Technology Trends, Societal Impact, and the Law

AuthorGeorge Takach
ProfessionAdjunct Professor
1 There are numerous texts and journals where detailed information can be found
regarding all the different aspects of computer and related technologies. For an
engaging telling of the tale of computers since 1945, see Paul E. Ceruzzi, A Histo-
ry of Modern Computing (Cambridge, MA: MIT Press, 1998). A good, comprehen-
sive and yet accessible volume for the non-technical reader is Anthony Ralston &
Edwin D. Reilly, eds., Encyclopedia of Computer Science, 3d ed. (New York: Van
Nostrand Reinhold, 1993) [Encyclopedia of Computer Science]; for a more recent
work in the same vein, see Brian K. Williams, Stacey C. Sawyer & Sarah E.
Hutchinson, Using Information Technology (Boston: Irwin/McGraw Hill, 2003).
For an entry-level work with many helpful pictures consider Sherry Kinkoph,
Jennifer Fulton, & Kelly Oliver, Computers: A Visual Encyclopedia (Indianapolis:
Alpha Books, Macmillan, 1994) [Visual Encyclopedia]. For works that offer suc-
cinct descriptions of technical terms used in computing and networking, the fol-
lowing are recommended: George McDaniel, ed., IBM Dictionary of Computing
(New York: McGraw-Hill, 1994); and Bryan Pfaffenberger, Internet in Plain Eng-
lish (New York: MIS Press, 1994) [Plain English]. Of course, the rapid pace of
technological change dates books on computers and related technologies quickly,
and so journals can be an invaluable source of information. Scientific American
and Communications of the ACM have particularly strong and timely articles on
various technical subjects related to computers and communications.
An understanding of the key principles of computer law, let alone its
more subtle nuances, requires some appreciation of the technology that
underpins the computer revolution and that has brought us into the
Information Age. Accordingly, there follows a brief exposition of some of
the principal technical aspects of computers, software, data, and the net-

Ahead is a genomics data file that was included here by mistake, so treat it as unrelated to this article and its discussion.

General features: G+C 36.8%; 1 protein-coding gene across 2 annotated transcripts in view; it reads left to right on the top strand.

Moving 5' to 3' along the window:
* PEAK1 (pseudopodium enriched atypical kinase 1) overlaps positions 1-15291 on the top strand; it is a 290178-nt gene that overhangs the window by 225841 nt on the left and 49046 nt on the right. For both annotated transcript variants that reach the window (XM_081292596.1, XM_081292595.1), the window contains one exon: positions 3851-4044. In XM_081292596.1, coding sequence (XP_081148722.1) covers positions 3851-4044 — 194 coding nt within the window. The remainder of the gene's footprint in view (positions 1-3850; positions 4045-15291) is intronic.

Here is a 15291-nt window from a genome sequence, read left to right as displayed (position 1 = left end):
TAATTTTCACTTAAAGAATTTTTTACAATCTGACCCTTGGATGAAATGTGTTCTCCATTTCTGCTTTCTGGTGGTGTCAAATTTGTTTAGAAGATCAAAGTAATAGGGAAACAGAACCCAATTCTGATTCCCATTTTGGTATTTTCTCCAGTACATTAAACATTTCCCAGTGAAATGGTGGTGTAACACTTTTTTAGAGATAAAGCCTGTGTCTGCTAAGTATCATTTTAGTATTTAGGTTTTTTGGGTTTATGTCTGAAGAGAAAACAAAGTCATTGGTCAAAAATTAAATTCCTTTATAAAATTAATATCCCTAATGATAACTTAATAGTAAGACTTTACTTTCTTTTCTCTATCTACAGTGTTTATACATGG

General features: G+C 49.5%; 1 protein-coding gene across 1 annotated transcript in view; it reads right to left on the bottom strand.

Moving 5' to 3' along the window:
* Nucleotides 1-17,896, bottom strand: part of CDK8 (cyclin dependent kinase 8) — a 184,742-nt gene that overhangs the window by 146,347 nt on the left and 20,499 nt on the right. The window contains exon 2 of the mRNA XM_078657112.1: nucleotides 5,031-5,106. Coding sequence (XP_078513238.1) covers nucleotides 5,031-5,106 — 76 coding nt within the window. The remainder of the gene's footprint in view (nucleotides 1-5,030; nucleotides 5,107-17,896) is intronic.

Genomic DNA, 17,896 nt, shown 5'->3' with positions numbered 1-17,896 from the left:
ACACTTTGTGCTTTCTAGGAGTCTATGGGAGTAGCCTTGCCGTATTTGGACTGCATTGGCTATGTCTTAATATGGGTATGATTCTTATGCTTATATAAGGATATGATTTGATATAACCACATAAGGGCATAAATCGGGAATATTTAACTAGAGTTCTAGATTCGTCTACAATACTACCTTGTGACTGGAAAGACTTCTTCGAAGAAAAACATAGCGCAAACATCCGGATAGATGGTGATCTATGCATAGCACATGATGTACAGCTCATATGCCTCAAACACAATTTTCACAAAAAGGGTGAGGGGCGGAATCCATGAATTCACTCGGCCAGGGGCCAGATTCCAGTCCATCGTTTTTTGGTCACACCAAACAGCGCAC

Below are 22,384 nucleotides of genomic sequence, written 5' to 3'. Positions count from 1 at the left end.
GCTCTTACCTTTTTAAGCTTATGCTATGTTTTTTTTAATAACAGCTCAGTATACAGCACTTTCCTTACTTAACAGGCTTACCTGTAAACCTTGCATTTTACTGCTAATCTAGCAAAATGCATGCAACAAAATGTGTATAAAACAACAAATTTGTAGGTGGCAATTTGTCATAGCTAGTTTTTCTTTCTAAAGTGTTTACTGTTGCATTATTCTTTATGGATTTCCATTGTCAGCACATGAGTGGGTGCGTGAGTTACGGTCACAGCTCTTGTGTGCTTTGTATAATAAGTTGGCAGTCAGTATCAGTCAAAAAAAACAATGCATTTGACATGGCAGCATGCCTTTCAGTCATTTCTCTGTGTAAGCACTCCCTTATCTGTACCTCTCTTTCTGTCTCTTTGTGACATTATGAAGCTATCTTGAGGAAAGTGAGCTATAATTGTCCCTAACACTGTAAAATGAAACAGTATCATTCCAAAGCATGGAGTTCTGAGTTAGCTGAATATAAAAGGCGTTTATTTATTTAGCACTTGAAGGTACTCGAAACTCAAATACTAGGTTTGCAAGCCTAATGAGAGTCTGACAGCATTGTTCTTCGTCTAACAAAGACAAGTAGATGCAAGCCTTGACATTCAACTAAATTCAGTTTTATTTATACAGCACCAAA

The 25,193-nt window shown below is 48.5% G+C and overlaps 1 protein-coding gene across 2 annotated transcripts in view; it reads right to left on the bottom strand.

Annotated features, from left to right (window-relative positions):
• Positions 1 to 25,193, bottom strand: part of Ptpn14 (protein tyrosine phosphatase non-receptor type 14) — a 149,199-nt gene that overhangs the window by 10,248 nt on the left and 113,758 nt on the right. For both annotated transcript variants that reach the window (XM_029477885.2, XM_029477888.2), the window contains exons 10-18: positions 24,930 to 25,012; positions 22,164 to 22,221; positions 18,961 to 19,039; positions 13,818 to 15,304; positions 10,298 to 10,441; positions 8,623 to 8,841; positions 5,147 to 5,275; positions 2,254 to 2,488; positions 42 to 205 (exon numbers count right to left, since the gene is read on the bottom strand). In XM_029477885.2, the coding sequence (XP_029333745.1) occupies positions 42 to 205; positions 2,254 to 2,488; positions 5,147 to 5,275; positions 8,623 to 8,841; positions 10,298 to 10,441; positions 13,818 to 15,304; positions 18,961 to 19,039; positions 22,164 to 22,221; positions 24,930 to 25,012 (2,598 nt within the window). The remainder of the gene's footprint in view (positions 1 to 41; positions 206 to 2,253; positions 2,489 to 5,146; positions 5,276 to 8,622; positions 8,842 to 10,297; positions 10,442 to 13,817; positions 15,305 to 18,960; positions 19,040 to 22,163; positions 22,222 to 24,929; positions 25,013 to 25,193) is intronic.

works (including the Internet) that are increasingly linking computers.1
chapter 1
More importantly, several key technological trends and applications are
also highlighted, namely digitization, manipulation, mass storage,
communications, miniaturization, and expert systems. In this discus-
sion the emphasis is not on technical questions. Rather, the focus is on
the legal aspects of the technology. This chapter also discusses the
impact the technology and the technological trends (specifically the
elimination of distance, mass customization, our dependence on com-
puters, and our development into an information-based society) are
having on society. The law, with certain limited exceptions, is a reflec-
tion and outgrowth of the society in which it is rooted. To understand
the main elements of computer law, therefore, it becomes important to
grasp how these computer-based technologies and trends are shaping
the world. The emphasis here will not be on the sociological, psycho-
logical, or political aspects of these transformations (though these are
many and far-reaching), but on their legal significance.2This chapter
will also begin to illuminate the contours of the four dynamics of com-
puter law, namely, the rapid pace of technological change, the elusive
nature of information, the blurring of public and private, and the blur-
ring of national and international.3
Although an overview of computer technology and its trends and
applications is useful — and so this chapter is particularly germane for
those who are not technically proficient — the reader is cautioned that
what follows is very general.4In fact, the technologies involved in com-
Technology Trends, Societal Impact, and the Law 15
2 This is not to say the sociological, psychological, or political dimensions of the
computer revolution are not important or fascinating, as they are certainly both.